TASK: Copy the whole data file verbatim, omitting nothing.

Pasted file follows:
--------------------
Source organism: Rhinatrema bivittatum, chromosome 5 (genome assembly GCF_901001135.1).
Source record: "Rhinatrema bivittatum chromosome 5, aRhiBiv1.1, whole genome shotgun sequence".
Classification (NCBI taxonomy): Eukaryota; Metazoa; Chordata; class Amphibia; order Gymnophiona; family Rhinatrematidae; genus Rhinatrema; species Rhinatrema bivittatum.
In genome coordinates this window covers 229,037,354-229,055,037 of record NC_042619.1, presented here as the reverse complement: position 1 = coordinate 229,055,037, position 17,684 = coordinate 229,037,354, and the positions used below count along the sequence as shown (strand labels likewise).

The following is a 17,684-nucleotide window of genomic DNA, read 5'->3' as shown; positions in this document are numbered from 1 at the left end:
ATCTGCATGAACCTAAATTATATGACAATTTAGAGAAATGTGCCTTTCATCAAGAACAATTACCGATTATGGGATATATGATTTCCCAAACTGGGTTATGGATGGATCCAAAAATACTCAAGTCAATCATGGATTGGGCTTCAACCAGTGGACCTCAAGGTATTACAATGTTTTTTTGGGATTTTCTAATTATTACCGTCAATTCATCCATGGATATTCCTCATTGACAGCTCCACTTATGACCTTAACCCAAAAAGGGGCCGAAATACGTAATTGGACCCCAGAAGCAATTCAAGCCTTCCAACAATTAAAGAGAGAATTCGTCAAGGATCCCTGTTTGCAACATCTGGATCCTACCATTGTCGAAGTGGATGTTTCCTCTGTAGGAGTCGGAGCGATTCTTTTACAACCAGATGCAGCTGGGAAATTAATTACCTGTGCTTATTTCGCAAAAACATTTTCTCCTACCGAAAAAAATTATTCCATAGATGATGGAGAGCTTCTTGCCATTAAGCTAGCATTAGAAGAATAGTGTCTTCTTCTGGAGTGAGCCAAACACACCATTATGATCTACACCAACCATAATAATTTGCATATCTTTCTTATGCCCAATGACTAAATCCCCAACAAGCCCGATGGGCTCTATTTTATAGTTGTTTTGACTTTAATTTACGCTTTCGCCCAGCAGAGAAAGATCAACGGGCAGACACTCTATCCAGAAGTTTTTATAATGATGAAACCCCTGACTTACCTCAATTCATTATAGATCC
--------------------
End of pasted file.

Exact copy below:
Source organism: Rhinatrema bivittatum, chromosome 5 (genome assembly GCF_901001135.1).
Source record: "Rhinatrema bivittatum chromosome 5, aRhiBiv1.1, whole genome shotgun sequence".
Classification (NCBI taxonomy): Eukaryota; Metazoa; Chordata; class Amphibia; order Gymnophiona; family Rhinatrematidae; genus Rhinatrema; species Rhinatrema bivittatum.
In genome coordinates this window covers 229,037,354-229,055,037 of record NC_042619.1, presented here as the reverse complement: position 1 = coordinate 229,055,037, position 17,684 = coordinate 229,037,354, and the positions used below count along the sequence as shown (strand labels likewise).

The following is a 17,684-nucleotide window of genomic DNA, read 5'->3' as shown; positions in this document are numbered from 1 at the left end:
ATCTGCATGAACCTAAATTATATGACAATTTAGAGAAATGTGCCTTTCATCAAGAACAATTACCGATTATGGGATATATGATTTCCCAAACTGGGTTATGGATGGATCCAAAAATACTCAAGTCAATCATGGATTGGGCTTCAACCAGTGGACCTCAAGGTATTACAATGTTTTTTTGGGATTTTCTAATTATTACCGTCAATTCATCCATGGATATTCCTCATTGACAGCTCCACTTATGACCTTAACCCAAAAAGGGGCCGAAATACGTAATTGGACCCCAGAAGCAATTCAAGCCTTCCAACAATTAAAGAGAGAATTCGTCAAGGATCCCTGTTTGCAACATCTGGATCCTACCATTGTCGAAGTGGATGTTTCCTCTGTAGGAGTCGGAGCGATTCTTTTACAACCAGATGCAGCTGGGAAATTAATTACCTGTGCTTATTTCGCAAAAACATTTTCTCCTACCGAAAAAAATTATTCCATAGATGATGGAGAGCTTCTTGCCATTAAGCTAGCATTAGAAGAATAGTGTCTTCTTCTGGAGTGAGCCAAACACACCATTATGATCTACACCAACCATAATAATTTGCATATCTTTCTTATGCCCAATGACTAAATCCCCAACAAGCCCGATGGGCTCTATTTTATAGTTGTTTTGACTTTAATTTACGCTTTCGCCCAGCAGAGAAAGATCAACGGGCAGACACTCTATCCAGAAGTTTTTATAATGATGAAACCCCTGACTTACCTCAATTCATTATAGATCC